‘My Oni Girl’ Netflix Review: A Sweet And Wholesome Yet Familiar Tale 


Tomotaka Shibayama’s My Oni Girl (not to be confused with my onigiri) is a sweet story about a boy who is too kind for the world, which chooses to constantly use him carelessly. He then meets an Oni (loosely translated to demon) girl who takes him on a magical journey into a new and exciting world of adventure, where they each learn important life lessons. On paper, My Oni Girl makes quite a lot of sense; it’s almost as exciting as a Ghibli film, and the derivative nature of the film is, unfortunately, rather evident. This is the first Studio Colorido film I’ve seen, and it’s rather disappointing to see how things have turned out. The reason Studio Ghibli is so beloved is because it uses children’s stories and metaphorically delivers engaging stories that leave you gobsmacked by their nuanced nature. With My Oni Girl, everything feels like a tired archetype that pushes the film from about one hour and 40 minutes to what feels like five hours. Of course, children will enjoy this world of snow gods and demon girls with dip-dyed hair and horns, but is it really worth your time? 

My Oni Girl tells the story of Hiiragi, a people-pleaser who is completely neglected by the people he offers help to. He then meets Tsumugi, who asks him for help finding a shrine where her mother is meant to be. The two of them learn a lot from each other on this light-hearted journey of fearlessness, heartbreak, friendship, companionship, and a lot more of the adolescent issues which are unavoidable for most. The idea that Hiiragi’s inner thoughts weigh him down in a literal depiction is quite interesting; however, beyond that, My Oni Girl isn’t all that exciting.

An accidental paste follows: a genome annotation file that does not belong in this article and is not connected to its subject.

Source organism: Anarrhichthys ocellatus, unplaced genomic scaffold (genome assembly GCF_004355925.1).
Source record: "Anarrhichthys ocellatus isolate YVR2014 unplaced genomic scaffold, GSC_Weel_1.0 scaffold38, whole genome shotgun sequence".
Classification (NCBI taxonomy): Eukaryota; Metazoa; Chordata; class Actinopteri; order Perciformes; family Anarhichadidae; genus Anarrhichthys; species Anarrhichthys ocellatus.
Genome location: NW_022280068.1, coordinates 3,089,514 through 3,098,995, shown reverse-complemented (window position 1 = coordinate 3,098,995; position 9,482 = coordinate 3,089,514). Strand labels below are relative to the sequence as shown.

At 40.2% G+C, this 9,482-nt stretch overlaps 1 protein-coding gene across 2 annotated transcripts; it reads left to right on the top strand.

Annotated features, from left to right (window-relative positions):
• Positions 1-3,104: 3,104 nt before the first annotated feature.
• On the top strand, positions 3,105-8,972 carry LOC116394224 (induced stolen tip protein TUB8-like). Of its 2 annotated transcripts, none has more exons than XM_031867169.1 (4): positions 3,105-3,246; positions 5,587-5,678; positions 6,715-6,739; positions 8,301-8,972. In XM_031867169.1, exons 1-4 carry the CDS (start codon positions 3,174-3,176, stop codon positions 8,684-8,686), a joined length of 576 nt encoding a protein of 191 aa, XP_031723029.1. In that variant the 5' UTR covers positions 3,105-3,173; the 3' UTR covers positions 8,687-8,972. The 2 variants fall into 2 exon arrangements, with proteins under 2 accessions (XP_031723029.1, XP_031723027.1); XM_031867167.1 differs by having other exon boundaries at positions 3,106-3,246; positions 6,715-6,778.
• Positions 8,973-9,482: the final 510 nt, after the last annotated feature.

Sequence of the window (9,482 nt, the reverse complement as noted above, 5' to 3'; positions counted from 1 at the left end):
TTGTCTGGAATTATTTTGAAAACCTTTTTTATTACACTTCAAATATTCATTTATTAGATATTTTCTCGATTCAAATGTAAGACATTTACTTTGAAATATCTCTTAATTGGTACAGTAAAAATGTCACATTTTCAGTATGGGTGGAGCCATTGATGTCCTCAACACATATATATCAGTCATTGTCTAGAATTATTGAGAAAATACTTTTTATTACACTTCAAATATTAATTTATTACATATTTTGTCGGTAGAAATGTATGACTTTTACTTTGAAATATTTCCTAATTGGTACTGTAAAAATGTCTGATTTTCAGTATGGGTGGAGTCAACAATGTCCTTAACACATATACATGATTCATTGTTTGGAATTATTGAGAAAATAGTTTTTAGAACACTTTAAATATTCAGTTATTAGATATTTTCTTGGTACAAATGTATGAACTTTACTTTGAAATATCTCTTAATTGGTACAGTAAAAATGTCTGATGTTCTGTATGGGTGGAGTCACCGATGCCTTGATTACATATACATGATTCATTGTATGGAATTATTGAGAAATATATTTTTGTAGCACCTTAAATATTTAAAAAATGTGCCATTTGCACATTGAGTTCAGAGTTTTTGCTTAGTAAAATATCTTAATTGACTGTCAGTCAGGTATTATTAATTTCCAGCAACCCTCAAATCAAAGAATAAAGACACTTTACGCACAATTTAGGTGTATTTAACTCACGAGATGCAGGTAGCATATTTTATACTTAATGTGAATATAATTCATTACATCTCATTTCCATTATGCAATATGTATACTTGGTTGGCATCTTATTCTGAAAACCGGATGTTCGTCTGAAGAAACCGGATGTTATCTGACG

Hiiragi is definitely a compelling lead character to begin with; however, the road he walks has been trodden by many before him, which leaves little to no room for nuanced ideas. On the other hand, there is Tsumugi, a young Oni girl who is looking for her mother, who left the family a few years ago when she was very young. What I appreciate about My Oni Girl is that everything is spoon-fed, leaving not much room for questions. It is indeed a movie for children that underlines and highlights the feelings of each character, despite the lead character having trouble expressing himself. Yes, it’s a fantasy, but it’s also very predictable. Despite the movie having many characters for Hiiragi and Tsumugi to interact with, they’re not really impactful. The voice actors, as always, do a fantastic job bringing these kids to life, but there’s a limit to how much life can be breathed into characters that are one-dimensional. 

Visually, My Oni Girl isn’t very new or unique. The snow gods especially remind you of something that popped out of a Ghibli movie (I’m sorry, I recently watched The Boy and the Heron, and so the similarities are striking). There is nothing arresting about the background of My Oni Girl, which mostly feels like a project made by an exhausted person who just wants some rest. What I mean is that I see the potential of this film; it’s got a decent story to work around, but it’s simply not as enthralling as an anime movie should be. And this is not simply because I’m stuck making comparisons with Studio Ghibli, but in general, anime movies come with a sense of awe to them, and this one doesn’t give that feeling at any point.